The Hopkins County Genealogical Society met on March 15, 2018 in the library at 611 N. Davis Street. President John Sellers called the meeting to order at 7:00 PM and welcomed everyone.
President Sellers asked if everyone had read over the minutes. There were no questions. The minutes were approved as prepared. Copies of the financial report were temporarily unavailable for distribution, so they will be made available at the next meeting.
With the business portion of the meeting concluded, 1 st Vice President Rhonda Bechhold introduced the speaker, Paul Ridenour, of Dallas, Texas. He is an active researcher of several organizations and is the current president of the Texas Society of the War of 1812.
Mr. Ridenour began by mentioning two sisters, Essie and Adelle Smith, who had a Sulphur Springs connection. Charles Augustus Smith and Emma Leola Glausier Smith came to Texas from Georgia and Alabama. She was a mean lady. She once shot a man and killed a man who was foaming at the mouth while wandering in her back yard. Their first daughter was Mamie Pearl Smith Whaley, who was Mr. Ridenour’s great grandmother. Their 6th and 8th children were Ora Bernice Smith and Adelle Smith. The Smiths were a very poor family. Essie was adopted out of the family in 1916 when she was 6 years old. She was later returned to her family. Adelle was adopted out at 4 years old in 1916 by John R. Hughes and Addie Smoke Hughes. Essie and Adelle never saw each other again. When Essie was about 21 years old, she was walking to church one evening with her sister, Ora, when her boyfriend came along in his new pickup truck. He was showing off for the girls when he accidentally struck Essie. She died in the hospital two days later.
Adelle did not know about her sister’s death. In the 1980s, she was still trying to locate Essie. Essie had been dead since 1931. Adelle died in 1988. Her daughter and the grandchildren all know about it now. Mr. Ridenour is in contact now with all of the living family members. They are all cousins. They get together with each other from time to time.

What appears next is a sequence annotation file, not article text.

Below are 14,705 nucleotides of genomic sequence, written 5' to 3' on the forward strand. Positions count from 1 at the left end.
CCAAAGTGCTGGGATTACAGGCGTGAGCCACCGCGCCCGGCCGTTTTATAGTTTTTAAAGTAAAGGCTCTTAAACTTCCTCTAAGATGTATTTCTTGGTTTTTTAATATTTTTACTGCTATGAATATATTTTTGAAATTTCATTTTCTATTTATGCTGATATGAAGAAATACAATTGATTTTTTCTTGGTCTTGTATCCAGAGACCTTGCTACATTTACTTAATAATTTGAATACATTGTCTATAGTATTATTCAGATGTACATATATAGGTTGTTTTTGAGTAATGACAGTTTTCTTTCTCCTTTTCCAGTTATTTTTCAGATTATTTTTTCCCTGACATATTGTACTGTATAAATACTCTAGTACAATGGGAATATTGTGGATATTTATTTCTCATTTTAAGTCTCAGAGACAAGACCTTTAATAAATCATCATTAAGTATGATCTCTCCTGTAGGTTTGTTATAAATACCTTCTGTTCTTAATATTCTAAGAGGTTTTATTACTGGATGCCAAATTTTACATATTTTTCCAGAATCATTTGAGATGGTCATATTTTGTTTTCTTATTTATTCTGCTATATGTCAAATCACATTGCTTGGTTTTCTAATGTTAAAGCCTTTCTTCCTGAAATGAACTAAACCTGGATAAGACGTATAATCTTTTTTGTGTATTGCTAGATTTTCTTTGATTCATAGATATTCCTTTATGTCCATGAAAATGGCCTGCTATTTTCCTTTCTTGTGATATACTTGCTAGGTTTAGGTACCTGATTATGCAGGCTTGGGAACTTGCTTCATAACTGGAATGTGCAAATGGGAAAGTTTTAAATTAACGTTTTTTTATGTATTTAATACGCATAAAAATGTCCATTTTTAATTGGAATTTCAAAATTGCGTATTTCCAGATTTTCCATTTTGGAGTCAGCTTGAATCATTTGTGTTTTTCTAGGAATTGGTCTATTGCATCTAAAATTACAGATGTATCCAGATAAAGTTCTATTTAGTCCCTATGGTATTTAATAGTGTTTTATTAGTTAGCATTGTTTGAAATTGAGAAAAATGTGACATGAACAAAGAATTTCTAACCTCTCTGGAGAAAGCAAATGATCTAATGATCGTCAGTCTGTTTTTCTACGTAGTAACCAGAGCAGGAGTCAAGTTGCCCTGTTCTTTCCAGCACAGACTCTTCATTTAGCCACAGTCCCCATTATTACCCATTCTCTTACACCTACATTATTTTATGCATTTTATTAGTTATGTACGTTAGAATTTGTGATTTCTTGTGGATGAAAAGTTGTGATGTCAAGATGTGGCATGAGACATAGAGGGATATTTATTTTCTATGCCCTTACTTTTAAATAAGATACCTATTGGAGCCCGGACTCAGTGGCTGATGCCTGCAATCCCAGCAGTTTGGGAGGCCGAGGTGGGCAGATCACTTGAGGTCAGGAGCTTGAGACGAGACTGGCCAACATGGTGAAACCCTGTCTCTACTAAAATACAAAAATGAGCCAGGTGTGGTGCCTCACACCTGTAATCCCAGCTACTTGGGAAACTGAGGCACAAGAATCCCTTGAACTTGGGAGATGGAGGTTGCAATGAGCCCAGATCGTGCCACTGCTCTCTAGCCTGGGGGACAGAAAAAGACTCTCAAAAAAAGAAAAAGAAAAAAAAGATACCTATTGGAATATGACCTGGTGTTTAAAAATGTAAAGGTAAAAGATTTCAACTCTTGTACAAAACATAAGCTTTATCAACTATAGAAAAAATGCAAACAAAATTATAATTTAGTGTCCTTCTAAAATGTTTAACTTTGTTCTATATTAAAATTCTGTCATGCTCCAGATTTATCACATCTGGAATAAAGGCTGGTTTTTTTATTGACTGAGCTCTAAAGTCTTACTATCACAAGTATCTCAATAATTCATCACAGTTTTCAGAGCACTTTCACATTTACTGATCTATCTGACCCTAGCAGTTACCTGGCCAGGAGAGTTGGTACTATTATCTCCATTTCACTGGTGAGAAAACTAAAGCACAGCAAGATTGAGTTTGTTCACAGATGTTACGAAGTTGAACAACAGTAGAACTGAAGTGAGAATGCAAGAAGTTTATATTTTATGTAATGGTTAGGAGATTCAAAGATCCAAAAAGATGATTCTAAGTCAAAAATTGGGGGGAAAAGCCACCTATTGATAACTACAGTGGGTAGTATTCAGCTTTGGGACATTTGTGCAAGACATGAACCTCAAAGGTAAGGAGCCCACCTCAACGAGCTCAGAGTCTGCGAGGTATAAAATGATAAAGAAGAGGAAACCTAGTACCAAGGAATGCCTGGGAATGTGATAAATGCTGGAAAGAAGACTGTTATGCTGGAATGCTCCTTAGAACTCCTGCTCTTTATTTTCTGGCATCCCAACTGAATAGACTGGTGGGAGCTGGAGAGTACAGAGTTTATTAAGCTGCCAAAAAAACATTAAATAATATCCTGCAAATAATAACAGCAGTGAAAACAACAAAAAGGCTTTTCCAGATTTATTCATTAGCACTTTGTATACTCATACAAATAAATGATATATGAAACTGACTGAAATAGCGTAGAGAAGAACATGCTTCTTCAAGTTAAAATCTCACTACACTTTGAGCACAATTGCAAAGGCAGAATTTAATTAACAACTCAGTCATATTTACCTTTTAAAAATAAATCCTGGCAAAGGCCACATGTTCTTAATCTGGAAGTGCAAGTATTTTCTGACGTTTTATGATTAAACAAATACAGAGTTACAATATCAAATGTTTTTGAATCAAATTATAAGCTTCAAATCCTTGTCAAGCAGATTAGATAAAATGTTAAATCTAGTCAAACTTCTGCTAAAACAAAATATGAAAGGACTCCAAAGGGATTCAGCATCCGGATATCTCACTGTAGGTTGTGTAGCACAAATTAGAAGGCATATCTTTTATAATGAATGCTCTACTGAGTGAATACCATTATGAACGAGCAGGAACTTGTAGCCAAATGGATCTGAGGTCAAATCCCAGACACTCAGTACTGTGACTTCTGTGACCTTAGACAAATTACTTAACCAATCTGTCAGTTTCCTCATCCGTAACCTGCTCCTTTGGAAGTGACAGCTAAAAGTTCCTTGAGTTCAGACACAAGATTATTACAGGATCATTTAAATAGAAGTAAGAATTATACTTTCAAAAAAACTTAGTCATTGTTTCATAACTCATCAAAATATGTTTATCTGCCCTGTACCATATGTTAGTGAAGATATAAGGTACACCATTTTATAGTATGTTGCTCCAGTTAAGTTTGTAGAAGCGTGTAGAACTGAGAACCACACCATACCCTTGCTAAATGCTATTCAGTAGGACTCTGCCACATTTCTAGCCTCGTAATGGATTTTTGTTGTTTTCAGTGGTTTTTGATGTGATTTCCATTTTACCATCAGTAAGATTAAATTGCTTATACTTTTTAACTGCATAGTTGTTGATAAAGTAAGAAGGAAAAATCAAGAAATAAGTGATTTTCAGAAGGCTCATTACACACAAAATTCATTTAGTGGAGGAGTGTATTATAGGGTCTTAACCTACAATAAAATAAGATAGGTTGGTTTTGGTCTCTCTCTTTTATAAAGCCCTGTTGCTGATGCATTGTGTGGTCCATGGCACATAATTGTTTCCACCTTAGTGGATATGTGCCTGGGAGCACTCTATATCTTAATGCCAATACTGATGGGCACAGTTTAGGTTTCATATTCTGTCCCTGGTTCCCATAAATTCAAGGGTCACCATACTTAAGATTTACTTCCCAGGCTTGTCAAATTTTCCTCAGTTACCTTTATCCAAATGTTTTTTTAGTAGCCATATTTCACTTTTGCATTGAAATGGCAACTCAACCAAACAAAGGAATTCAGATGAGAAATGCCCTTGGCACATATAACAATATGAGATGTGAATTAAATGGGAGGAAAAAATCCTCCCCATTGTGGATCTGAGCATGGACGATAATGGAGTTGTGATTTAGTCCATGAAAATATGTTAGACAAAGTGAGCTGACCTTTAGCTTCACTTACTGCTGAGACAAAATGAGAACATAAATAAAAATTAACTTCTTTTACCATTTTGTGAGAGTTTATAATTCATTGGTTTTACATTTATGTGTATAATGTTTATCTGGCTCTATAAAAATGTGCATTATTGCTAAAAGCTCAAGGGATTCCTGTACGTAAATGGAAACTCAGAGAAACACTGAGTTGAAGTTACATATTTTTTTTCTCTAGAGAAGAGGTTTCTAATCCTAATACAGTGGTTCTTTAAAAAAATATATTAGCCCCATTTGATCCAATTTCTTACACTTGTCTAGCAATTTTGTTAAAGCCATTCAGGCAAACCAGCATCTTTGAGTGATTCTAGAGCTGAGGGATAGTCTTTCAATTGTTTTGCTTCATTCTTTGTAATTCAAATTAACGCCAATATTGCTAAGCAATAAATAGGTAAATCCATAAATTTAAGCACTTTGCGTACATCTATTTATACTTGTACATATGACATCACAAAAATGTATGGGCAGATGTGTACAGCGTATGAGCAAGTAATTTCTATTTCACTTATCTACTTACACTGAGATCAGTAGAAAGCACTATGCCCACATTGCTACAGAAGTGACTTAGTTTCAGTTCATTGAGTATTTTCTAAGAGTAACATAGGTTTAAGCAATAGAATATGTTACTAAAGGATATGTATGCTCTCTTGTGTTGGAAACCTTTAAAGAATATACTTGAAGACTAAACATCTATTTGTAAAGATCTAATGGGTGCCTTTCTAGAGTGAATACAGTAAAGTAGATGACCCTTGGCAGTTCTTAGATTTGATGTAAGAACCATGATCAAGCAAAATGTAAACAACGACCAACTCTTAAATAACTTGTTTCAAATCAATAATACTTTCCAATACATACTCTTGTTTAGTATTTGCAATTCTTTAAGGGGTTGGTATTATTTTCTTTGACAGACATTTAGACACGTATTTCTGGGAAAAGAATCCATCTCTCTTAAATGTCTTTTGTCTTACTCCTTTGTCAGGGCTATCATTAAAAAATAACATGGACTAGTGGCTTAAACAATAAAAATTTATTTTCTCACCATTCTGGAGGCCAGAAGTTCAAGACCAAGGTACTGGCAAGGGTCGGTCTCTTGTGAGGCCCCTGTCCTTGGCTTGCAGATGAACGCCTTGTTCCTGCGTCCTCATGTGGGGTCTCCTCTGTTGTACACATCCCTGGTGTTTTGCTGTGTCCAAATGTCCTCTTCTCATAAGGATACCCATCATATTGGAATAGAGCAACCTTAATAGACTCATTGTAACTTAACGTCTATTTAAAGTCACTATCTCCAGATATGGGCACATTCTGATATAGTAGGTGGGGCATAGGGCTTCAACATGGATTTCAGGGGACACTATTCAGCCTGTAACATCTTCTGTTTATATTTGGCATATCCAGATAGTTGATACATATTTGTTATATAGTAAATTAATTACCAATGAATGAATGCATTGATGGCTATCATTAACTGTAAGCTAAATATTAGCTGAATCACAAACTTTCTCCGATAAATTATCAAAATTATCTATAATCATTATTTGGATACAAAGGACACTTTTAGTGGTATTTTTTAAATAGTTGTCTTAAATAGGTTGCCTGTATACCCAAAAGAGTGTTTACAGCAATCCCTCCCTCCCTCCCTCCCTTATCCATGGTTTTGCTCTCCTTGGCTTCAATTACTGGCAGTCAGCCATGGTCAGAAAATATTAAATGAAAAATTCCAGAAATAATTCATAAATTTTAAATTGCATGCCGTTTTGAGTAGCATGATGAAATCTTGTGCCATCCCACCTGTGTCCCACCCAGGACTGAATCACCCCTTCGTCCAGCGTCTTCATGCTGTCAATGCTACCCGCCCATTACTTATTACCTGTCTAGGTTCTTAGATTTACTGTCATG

Next Mr. Ridenour began the second part of his presentation about three Creek sisters who owned plantations in the Jefferson area. He rediscovered the old Mt. Tabor Indian Cemetery in 2005 after searching for it for two years. It is located between Laird Hill and Leverett’s Chapel in Rusk County on the old homeplace of John Bell, Jr. Mr. Ridenour thinks there are 30 to 50 graves there. All the markers are gone. The cemetery was destroyed by oilmen in the 1950s – ‘60s. Mt. Tabor was an old Cherokee Indian community. Buried in the cemetery are mostly Cherokees, some Choctaws, some Chickasaws, and some Creeks.
Rebecca McIntosh Hawkins Hagerty was born in 1815 in the Lower Creek Indian nation in Georgia. She was the daughter of William M. McIntosh, half-Scottish Chief of the Lower Division of Creeks, and his second wife, Susannah Ree, who was a full-blooded Creek. When Rebecca was 10 years old, her father agreed to sell a large part of the Creek lands in Georgia in exchange for a “permanent” home west of the Mississippi. He was murdered by a band from the Upper Creek Nation who resented the loss of the tribal lands and their own forced removal. The following year, Rebecca’s older half-brother, Chillicothe McIntosh, led the Creeks out of Georgia to the Indian Nation to the west. Her father's half-brother, Roley McIntosh, later assumed the role of Chief of the Lower Creeks until his retirement in 1859.